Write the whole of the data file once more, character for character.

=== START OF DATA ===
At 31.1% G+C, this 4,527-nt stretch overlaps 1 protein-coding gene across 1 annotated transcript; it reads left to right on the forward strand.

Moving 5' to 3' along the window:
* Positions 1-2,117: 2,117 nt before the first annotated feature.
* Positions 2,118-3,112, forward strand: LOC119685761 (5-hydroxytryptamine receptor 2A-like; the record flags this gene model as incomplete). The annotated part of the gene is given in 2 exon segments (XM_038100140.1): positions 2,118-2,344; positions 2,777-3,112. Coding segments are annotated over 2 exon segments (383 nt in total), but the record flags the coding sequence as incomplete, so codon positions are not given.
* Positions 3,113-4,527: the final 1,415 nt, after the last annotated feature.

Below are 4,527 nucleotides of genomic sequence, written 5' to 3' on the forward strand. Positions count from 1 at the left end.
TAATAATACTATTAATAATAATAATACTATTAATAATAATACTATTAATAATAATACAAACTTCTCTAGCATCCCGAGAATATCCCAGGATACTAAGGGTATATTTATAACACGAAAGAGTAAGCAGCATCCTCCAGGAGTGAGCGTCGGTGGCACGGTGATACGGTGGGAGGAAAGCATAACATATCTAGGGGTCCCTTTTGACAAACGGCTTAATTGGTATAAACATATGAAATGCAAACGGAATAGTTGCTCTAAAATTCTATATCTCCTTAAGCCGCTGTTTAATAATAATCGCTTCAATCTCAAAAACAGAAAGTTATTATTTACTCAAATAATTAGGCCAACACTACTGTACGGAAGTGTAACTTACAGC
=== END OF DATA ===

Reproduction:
At 31.1% G+C, this 4,527-nt stretch overlaps 1 protein-coding gene across 1 annotated transcript; it reads left to right on the forward strand.

Moving 5' to 3' along the window:
* Positions 1-2,117: 2,117 nt before the first annotated feature.
* Positions 2,118-3,112, forward strand: LOC119685761 (5-hydroxytryptamine receptor 2A-like; the record flags this gene model as incomplete). The annotated part of the gene is given in 2 exon segments (XM_038100140.1): positions 2,118-2,344; positions 2,777-3,112. Coding segments are annotated over 2 exon segments (383 nt in total), but the record flags the coding sequence as incomplete, so codon positions are not given.
* Positions 3,113-4,527: the final 1,415 nt, after the last annotated feature.

Below are 4,527 nucleotides of genomic sequence, written 5' to 3' on the forward strand. Positions count from 1 at the left end.
TAATAATACTATTAATAATAATAATACTATTAATAATAATACTATTAATAATAATACAAACTTCTCTAGCATCCCGAGAATATCCCAGGATACTAAGGGTATATTTATAACACGAAAGAGTAAGCAGCATCCTCCAGGAGTGAGCGTCGGTGGCACGGTGATACGGTGGGAGGAAAGCATAACATATCTAGGGGTCCCTTTTGACAAACGGCTTAATTGGTATAAACATATGAAATGCAAACGGAATAGTTGCTCTAAAATTCTATATCTCCTTAAGCCGCTGTTTAATAATAATCGCTTCAATCTCAAAAACAGAAAGTTATTATTTACTCAAATAATTAGGCCAACACTACTGTACGGAAGTGTAACTTACAGC